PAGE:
I've been reading and watching a great deal of non-fiction lately.
This memoir is wonderful. You do not need to be a fan of Julia Child's or French cuisine to find it a fascinating read. Julia didn't come into her own until her late 40s. Her conservative father wanted her to marry a banker and live in Pasadena like other well-raised women of that era. She was supposed to get her "MRS." at Smith not go work overseas for the agency that would become the CIA. The love story between her and Paul is very sweet. They arrived in Paris shortly after the end of World War II and I enjoyed reading about that era in history.
I read Michael Pollan's "In Defense of Food" and I'm a big fan of his common sense approach to food. I watched FOOD Inc. shortly after finishing Pollan's book. Perhaps not the best idea.
I wish every person in America could see this documentary. I was fuming. It's really an outrage what has happened in the last few years to our food supply. It's not bad enough that these big agribusinesss have ruined food in America they want to bring that mess to the EU. For the first time in 12 years, the EU is thinking of easing restrictions on Genetically Modified foods. Of course many people (especially farmers) are not pleased.
I'm not a vegetarian nor plan to become one. Since my move to Italy my meat consumption has plummeted. I only buy my meat from a butcher who could tell me exactly where my meat comes from. It costs more but I eat less meat, so it all works out. Meat is not supposed to be cheap. In fact, in America it wasn't until recently.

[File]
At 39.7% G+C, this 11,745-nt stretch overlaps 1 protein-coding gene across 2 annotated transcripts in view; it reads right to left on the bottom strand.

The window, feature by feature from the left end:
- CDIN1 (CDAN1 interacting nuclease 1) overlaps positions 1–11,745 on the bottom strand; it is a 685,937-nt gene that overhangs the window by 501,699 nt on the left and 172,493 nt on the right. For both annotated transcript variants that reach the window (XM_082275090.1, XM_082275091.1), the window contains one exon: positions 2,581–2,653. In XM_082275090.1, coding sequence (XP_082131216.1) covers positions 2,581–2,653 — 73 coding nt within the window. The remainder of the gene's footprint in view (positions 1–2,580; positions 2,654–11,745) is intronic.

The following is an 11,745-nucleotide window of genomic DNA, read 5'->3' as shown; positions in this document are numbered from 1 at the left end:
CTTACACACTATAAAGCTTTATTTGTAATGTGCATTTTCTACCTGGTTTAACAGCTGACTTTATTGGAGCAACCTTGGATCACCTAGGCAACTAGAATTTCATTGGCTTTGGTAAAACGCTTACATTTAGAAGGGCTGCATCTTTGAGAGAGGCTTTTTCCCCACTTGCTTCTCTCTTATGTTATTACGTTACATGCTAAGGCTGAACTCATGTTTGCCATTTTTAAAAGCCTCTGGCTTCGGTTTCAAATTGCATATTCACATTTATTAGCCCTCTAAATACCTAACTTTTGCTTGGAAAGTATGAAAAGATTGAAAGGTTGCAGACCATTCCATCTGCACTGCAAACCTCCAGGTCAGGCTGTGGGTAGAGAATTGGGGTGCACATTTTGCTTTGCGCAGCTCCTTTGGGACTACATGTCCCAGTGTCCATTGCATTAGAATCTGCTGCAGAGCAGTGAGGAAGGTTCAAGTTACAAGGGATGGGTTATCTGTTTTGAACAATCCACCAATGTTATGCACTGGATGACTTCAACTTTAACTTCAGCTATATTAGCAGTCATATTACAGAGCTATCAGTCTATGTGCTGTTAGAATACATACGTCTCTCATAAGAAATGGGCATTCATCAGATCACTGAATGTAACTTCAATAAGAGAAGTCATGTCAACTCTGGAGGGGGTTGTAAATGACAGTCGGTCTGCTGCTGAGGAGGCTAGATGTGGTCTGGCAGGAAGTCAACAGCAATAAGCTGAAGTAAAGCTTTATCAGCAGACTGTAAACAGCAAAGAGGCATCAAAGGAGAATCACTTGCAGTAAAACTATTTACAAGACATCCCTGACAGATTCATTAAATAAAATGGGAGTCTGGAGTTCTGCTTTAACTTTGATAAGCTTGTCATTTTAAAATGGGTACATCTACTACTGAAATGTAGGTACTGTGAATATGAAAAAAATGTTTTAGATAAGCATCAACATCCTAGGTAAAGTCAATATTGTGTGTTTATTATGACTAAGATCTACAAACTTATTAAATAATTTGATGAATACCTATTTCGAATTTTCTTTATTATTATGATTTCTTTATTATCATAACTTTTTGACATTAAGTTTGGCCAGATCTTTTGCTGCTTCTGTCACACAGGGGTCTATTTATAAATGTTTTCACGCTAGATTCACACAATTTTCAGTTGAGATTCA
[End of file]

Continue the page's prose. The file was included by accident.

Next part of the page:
I was talking about this issue with some friends and family. My friends said most people truly don't care about the quality of their food and just want the cheapest product.
I was arguing that there's a disconnect between picking up chicken that is wrapped in plastic at the supermarket and the idea that it used to be a living creature.
If more people knew the chickens they buy never saw the sun and are stuck in a little cage their entire miserable lives they would make different choices. I think most people believe the chickens are running around like they used back in the day on most farms in America. Those days ended with the rise of McDonalds and other fast food companies.
Then again my friends might be right. Americans spend a lot less on food than other Westernized countries. I read Laura Ingram from Fox News went off on the idea of Meatless Mondays. She said it was elitist.
In the documentary they talk about the marketing of food. It's by design food is presented a certain way in America.
It bothers me that good quality food is considered a luxury. Thanks to subsidies, a Big Mac is cheaper than a bag of carrots. And we wonder why we're the fattest Western country on the planet? It's not right that so many school lunches (for many poor kids it's the only meal they eat that day) are so crappy.
Of course nobody is putting a gun to Americans' heads and saying eat meat three times a day or fast food every single day. That said, I still don't think we should let the big conglomerates off the hook. They pay lobbyists a lot of money to get legislation passed that benefits them and nobody else.
This documentary also shows the connection between this kind of legislation and illegal immigration. Seriously.
Okay sorry for the long post but this documentary blew my mind. I couldn't believe what I watching.
Have you seen it? What did you think?